K stands for Kinesthetic. One thing I’ve realized is that nearly every parent thinks that their child is a kinesthetic learner through preschool and the early elementary years. (Don’t you envy their energy level? I do!) Some kids persist in their preference for kinesthetic learning even as they get older. Kinesthetic learners learn by doing, using hands-on experience and practice. Parents of a kinesthetic learner should ask questions like:
- How can I teach him to read by allowing him to get his hands on the parts and move them around? What are ways that I can help her learn this new math concept in the kitchen with me?
So What Does Understanding This Look Like?
Let’s go back to my friend Pam. Clearly, Zach is a kinesthetic learner. Here’s what I’d ask her about her little guy:
1 – How can we get him moving while he learns?
Sometimes the substitution of an exercise ball for a chair or a rubber band ball to pick at can actually help a kinesthetic child to pay attention.
2 – How can we help him move what he learns?
So much of what we learn has parts that make up a whole. Think about learning to read, planning what we’ll write, anything mathematical or scientific – they all have moving parts. So how can we literally get those parts moving for a kinesthetic learner? Magnetic letters, index cards, models – all of these can be great helps in allowing a student to be hands-on with learning.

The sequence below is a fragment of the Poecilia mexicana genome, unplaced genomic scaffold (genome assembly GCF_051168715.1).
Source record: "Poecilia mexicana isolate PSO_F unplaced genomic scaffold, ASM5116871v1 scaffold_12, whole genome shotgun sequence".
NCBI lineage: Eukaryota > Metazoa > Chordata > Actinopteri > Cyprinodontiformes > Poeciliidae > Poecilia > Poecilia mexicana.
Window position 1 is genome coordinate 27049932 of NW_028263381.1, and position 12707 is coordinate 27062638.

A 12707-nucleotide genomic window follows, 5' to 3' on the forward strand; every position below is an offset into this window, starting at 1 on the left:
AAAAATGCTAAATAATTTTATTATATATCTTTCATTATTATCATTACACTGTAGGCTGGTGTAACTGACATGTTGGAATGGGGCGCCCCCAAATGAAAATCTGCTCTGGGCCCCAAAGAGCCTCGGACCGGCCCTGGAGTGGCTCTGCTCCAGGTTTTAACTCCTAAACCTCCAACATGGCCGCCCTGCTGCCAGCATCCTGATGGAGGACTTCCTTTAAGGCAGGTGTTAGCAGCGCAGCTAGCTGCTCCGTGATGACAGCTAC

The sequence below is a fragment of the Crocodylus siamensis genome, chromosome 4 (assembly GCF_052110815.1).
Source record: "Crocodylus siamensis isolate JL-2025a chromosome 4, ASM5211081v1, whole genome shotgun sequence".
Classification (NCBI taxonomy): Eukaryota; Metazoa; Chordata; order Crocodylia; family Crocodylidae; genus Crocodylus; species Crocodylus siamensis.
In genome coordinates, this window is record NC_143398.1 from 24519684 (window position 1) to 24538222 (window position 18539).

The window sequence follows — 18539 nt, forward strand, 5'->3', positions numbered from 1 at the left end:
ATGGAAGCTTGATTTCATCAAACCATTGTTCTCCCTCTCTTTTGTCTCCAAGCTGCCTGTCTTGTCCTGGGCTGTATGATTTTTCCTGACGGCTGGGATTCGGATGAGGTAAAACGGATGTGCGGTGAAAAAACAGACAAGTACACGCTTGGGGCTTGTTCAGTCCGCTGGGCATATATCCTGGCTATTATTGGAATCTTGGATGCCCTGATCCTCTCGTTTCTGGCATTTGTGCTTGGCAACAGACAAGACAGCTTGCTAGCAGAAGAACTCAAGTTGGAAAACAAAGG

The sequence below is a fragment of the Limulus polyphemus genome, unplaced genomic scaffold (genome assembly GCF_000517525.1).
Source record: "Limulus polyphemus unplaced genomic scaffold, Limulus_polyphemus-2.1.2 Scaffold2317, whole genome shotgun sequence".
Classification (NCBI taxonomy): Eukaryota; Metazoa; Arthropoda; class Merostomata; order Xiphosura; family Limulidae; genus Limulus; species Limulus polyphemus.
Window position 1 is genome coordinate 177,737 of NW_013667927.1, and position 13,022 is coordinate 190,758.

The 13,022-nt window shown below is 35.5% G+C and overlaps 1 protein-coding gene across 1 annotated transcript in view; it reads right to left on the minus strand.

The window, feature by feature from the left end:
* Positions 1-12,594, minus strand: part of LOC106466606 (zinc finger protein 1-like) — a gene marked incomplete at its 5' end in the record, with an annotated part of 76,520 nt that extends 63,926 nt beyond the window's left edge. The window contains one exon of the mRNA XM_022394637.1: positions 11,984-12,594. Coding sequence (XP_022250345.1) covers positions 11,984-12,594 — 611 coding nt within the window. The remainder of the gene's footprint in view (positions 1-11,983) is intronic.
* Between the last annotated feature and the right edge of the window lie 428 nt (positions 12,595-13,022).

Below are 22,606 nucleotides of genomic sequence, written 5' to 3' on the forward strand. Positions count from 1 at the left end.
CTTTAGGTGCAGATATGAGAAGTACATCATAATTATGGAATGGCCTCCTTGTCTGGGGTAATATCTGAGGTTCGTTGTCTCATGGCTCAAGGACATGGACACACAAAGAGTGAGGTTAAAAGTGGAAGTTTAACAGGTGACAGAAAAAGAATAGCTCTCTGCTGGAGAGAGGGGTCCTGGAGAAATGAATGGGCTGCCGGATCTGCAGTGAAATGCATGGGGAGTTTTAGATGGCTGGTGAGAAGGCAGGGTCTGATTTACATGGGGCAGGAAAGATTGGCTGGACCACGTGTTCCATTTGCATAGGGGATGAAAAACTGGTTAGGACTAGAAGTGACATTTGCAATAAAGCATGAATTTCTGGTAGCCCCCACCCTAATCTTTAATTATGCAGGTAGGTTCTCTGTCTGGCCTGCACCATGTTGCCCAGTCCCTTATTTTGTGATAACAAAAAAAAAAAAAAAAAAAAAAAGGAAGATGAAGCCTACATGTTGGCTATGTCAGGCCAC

3 – How can we help him excel as he moves?
I would ask if Zach is involved in sports or any kind of regular physical activity he loves.
Here’s the thing about my friend Pam: she is uncomfortable sharing this with anyone. She feels like there’s no reason that homeschooling shouldn’t be going well, and has admitted that, down deep, she thinks that she just may not be cut out for it.
For some reason, we think that we should have everything figured out about these kids of ours. After all, they’re ours!
For some reason, we think that we should have everything figured out about these kids of ours. After all, they’re ours! Nobody knows them as well as we do.
I understand that. Tomorrow, I’ll share one of my own parenting stories about how I reacted in a vulnerable parenting situation at my daughter’s preschool. I felt that inexplicable embarrassment of being told something about your own child that wasn’t even on your radar. Not fun!
But we all know the truth, don’t we? When things aren’t going smoothly, it’s not automatically a parenting problem! In fact, it’s rarely YOU. When we arm ourselves with knowledge, support and community, we’re able to deal with these bumps in the road more objectively.
When things aren’t going smoothly, it’s not automatically a parenting problem! In fact, it’s rarely YOU.
If we understand concepts like learning styles, or even the idea that we were never meant to do it all and do it alone, we can more objectively consider the situation when something related to our kids goes off the rails. A mismatch of a child’s learning style and curriculum isn’t a parent fail. Neither is a mismatch between a child’s learning style and your learning style.
My hope is that, armed with some good information, you’ll be able to course-correct along the way and homeschool with confidence and even joy.
Read Day 3 here